at the Cliff Keen Invitational
in Las Vegas and the Midlands
Championshipsin E astoni '-n
the latter, Coontook dowenthe
nation's then-No. 3 heavyweight
Bobby Telford of Iowa to claim
the first Wolverine title at the
tournament since 2002. Often
wrestling opponents 20 pounds
heavier than him, McFarland
feels Coon's greatest strength is
his mind.
"The key to his success has

been his mindset," McFarland
said. "He doesn't look at a guy's
reputation, he doesn't look at a
guy's record or ranking, he just
goes out and wrestles the body in
front of him.
"He's ready to go to war
every time he steps on a mat. He
doesn't ease himself into these
matches. You can see when the
ref blows the whistle he's right
across the mat into that guy's
face. He doesn't take a backseat
to anybody."
With 20 wins under his belt
and now the No. 2 heavyweight
wrestler in the country, Coon

Coon can be the program's first
Big Ten heavyweight champion
since Airron Richardson in 1998.
With eight ofthe country's top
12 heavyweight wrestlers hail-
ing from the conference, Cook
knows it won't be easy. But with
four years of conference and
national tournaments ahead of
him, the long-term goal is clear.
"I want a ring before I
graduate," Coon said. "The
whole team does. From here on
out we all have to be leaders and
keep pushing towards that goal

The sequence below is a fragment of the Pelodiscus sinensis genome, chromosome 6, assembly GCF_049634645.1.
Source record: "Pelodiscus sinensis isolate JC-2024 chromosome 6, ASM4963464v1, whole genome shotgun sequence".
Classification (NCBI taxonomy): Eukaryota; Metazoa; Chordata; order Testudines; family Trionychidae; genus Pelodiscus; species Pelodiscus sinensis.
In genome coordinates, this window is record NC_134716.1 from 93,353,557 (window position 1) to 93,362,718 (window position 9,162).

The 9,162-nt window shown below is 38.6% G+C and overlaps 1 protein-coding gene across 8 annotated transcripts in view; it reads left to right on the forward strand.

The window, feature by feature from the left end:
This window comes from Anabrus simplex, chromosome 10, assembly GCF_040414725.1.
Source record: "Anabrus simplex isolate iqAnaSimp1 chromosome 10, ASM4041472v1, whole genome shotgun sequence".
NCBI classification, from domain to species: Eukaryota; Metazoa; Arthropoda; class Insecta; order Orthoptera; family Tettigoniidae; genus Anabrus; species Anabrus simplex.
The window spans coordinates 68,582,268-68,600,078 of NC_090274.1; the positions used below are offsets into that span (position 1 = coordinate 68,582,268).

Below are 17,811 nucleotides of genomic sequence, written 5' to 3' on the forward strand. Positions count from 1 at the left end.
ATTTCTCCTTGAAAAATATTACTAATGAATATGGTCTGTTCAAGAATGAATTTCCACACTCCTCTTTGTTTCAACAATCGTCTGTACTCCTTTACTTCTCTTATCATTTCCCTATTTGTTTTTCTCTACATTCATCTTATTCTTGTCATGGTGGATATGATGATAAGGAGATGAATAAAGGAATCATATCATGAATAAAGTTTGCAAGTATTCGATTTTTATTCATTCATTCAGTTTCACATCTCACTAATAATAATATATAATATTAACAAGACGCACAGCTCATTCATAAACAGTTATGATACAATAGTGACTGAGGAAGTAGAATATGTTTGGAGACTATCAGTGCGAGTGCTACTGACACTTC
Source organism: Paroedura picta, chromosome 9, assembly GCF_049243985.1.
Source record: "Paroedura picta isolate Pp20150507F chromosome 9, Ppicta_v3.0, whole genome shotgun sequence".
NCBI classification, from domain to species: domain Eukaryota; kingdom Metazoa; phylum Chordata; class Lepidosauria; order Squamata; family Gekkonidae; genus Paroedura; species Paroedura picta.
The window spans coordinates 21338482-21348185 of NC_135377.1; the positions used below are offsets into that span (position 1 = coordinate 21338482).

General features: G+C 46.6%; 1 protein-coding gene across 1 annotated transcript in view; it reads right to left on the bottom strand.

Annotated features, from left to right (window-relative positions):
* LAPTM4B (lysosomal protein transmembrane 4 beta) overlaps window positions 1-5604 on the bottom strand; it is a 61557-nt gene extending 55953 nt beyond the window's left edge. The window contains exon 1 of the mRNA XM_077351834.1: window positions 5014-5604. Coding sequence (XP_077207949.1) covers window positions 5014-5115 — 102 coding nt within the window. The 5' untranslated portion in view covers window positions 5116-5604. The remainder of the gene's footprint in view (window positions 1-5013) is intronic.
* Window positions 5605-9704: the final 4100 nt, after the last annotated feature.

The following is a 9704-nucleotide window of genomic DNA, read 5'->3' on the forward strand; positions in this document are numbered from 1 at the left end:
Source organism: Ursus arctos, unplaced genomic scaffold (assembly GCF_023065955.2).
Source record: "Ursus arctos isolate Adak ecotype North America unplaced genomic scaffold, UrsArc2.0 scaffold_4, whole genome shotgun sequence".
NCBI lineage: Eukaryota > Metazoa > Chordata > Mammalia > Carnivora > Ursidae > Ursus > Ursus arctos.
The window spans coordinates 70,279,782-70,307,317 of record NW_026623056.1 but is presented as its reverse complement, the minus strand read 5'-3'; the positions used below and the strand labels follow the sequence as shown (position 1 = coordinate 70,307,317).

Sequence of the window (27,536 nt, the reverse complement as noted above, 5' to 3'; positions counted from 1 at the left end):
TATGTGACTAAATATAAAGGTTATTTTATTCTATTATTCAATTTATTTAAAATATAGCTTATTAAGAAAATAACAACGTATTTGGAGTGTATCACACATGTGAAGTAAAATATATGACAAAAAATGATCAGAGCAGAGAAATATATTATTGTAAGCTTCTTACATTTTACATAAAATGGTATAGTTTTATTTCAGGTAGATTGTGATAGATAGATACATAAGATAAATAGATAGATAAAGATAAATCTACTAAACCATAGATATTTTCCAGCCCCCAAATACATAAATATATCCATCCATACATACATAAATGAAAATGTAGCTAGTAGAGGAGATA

that everyone wants.
"We have a great freshman
class, and I know each and every
one of them is putting in the
extra time to make sure that we
are going to be the elite ones
down the road. I've put my trust
into this team and the coaching
staff, and if it doesn't come this
year it will come in the future."
Beyond Michigan, Coon's
goals remain lofty. In addition to
an NCAA championship, Coon
will make an effort to represent
his country in the 7016 Olympics
his junior year. After graduating,
the former all-state linebacker
hopes to earn a spot on an NFL
team.
"He's a great role model and
a great representative of the
University of Michigan, and our
athletic program and wrestling
department," McFarland said.
"I'm excited that he sets the bar
high for himself, and if he just
keeps pushing himself and stays
focused, the sky's the limit for
him."
Well, not quite. In addition to
athletic aspirations, Coon hopes
to use his aerospace engineering
degree to achieve one final goal
of his: to go into space. While
NASA vehicles only allow a
maximum height of 6-foot-3
in their crafts, Coon hopes to
someday change that. Given
what he's accomplished so far,
what's to stop him?
Coon once again tightened his
grip. As his muscles tensed, Coon
shifted his weight to improve his
leverage. This time it worked,
and Coon was able to duck under
Iowa's Telford, coming around
top to score two points and clinch